A patient presented with an opening at the lowermost part of the back.It discharges pus.On examination,it looks like this.what can be the most possible diagnosis?
A. Anal Fissure
B. Anal Fisula
C. Pilonidal Sinus
D. Dermoid Cyst Fistula
Ans:C. Pilonidal Sinus.
- It is an acquired disease
- Althouth earlier it was thought to be a congenital disease, it is now considered to be an acquired infection of natal cleft hair follicles. The hair follicles become infected and rupture into the subcutaneous tissues to form a pilonidal abscess. Hair from surrounding skin is pulled into the abscess cavity by the friction generated by the gluteal muscles during walking.
- Branching tracts are common
- Risk factors for pilonidal disease include male gender, hirsute individuals, Caucasians, sitting occupations, existence of a deep natal cleft, and presence of hair within the natal cleft.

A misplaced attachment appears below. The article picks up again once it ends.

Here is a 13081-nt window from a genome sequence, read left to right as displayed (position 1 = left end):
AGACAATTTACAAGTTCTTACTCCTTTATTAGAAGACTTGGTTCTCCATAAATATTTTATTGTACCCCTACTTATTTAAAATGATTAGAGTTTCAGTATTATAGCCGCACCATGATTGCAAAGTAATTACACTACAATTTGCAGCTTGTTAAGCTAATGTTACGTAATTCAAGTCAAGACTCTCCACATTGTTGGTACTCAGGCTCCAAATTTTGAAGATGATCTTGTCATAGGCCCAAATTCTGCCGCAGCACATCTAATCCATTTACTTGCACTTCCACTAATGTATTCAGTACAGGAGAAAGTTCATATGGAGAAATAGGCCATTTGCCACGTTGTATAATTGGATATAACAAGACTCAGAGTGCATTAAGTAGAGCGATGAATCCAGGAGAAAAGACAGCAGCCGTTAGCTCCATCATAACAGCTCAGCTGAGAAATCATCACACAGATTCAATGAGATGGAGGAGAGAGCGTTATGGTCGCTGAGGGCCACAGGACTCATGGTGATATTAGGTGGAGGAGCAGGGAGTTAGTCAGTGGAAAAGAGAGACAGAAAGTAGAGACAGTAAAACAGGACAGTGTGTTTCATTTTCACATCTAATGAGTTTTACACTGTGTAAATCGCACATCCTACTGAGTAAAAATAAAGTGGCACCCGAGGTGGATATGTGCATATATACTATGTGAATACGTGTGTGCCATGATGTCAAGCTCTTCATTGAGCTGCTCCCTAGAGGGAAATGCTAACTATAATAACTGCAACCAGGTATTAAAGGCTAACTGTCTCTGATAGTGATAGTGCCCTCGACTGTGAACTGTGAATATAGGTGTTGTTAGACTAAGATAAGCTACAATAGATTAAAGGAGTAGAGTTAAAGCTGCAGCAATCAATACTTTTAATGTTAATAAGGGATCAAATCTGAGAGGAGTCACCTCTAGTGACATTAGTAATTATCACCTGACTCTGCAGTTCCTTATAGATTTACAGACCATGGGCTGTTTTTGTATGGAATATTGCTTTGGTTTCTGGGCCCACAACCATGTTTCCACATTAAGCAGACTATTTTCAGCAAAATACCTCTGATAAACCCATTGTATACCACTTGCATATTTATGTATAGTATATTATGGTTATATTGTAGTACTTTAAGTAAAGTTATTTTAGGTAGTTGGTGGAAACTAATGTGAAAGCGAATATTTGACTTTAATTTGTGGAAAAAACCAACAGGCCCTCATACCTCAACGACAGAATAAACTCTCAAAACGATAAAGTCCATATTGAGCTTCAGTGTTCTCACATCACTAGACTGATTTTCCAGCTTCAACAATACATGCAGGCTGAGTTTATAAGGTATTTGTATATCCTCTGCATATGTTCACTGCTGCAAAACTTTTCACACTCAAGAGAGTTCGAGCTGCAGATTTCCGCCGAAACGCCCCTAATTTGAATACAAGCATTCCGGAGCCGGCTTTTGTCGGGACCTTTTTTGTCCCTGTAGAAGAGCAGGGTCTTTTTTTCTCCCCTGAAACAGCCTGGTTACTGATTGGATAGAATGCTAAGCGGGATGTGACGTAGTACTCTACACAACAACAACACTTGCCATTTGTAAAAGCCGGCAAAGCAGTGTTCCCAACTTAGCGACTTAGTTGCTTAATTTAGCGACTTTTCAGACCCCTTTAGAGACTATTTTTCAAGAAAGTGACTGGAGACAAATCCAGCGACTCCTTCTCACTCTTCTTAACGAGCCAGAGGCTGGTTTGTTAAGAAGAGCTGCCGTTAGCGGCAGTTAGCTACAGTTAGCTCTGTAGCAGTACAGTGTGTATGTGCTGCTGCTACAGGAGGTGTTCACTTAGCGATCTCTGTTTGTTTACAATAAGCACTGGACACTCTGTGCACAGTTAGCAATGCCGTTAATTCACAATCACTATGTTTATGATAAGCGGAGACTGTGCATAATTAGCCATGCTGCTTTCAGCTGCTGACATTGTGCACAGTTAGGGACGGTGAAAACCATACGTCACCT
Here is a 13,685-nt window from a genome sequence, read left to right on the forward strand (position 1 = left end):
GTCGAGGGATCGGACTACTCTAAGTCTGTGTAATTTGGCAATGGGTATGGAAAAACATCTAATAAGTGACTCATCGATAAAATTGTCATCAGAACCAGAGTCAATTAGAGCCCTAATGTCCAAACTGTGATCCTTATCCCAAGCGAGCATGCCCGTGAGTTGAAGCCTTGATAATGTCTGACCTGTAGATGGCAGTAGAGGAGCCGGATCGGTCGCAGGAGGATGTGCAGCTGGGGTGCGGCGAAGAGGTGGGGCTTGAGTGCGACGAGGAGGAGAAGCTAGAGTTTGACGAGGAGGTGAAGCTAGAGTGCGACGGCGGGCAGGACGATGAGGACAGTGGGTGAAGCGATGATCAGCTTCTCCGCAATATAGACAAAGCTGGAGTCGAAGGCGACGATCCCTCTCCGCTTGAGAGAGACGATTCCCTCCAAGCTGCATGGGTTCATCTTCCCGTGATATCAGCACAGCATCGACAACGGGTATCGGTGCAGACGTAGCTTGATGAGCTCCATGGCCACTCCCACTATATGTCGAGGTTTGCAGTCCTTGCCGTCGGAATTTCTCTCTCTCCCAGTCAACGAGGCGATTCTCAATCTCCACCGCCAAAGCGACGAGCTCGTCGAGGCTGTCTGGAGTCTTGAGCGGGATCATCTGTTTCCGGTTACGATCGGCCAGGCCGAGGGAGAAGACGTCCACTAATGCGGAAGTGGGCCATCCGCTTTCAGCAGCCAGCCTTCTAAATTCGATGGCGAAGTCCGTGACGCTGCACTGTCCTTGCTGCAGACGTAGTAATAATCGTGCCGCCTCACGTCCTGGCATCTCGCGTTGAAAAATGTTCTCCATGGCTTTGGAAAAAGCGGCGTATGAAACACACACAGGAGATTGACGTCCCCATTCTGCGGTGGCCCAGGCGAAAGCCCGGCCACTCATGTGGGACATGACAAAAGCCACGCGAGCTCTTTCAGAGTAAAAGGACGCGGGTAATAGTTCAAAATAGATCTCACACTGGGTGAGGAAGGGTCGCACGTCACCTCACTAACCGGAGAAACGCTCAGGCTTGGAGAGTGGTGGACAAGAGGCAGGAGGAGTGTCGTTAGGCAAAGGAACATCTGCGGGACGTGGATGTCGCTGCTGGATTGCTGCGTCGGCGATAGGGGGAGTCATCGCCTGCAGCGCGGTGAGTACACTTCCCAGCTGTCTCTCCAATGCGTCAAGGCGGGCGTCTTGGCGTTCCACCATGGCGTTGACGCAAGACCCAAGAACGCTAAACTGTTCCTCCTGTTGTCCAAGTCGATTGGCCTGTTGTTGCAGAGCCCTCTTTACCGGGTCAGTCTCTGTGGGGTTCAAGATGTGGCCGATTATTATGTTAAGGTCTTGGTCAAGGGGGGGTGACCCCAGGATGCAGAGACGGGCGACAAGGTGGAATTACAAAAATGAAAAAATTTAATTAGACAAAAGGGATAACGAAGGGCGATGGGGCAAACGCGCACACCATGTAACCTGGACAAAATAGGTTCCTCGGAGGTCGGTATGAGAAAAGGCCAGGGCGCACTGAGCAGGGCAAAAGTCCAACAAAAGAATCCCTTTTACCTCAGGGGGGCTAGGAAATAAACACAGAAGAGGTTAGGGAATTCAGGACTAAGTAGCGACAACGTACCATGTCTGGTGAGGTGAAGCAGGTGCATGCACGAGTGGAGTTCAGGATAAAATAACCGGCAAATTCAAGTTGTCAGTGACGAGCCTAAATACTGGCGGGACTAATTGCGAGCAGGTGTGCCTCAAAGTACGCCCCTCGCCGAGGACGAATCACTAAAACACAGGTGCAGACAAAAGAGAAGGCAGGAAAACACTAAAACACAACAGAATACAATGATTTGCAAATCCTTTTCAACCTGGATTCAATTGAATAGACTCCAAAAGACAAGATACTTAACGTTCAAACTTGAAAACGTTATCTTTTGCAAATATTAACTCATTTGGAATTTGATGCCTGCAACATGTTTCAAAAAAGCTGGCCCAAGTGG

- A common affliction amongst the military, it has been referred to as ‘jeep disease’.
- Family history is seen in 38% of patients with pilonidal disease.
- Obesity is a risk factor for recurrent disease.
- More common in males
- Treatment of choice is surgery
- Pilonidal sinus should be excised along with the secondary openings. (But only after controlling acute infection). Acute pilonidal abscesses and sinus ds can be managed by simple incision and drainage (under local anaesthesia).
- Prognosis after surgery is excellent .
- Recurrent or persistent disease has been reported to be 0-15% and is likely due to inadequate excision. Inadequate postoperative hygiene with ingrowth of hair into the wound also leads to recurrance.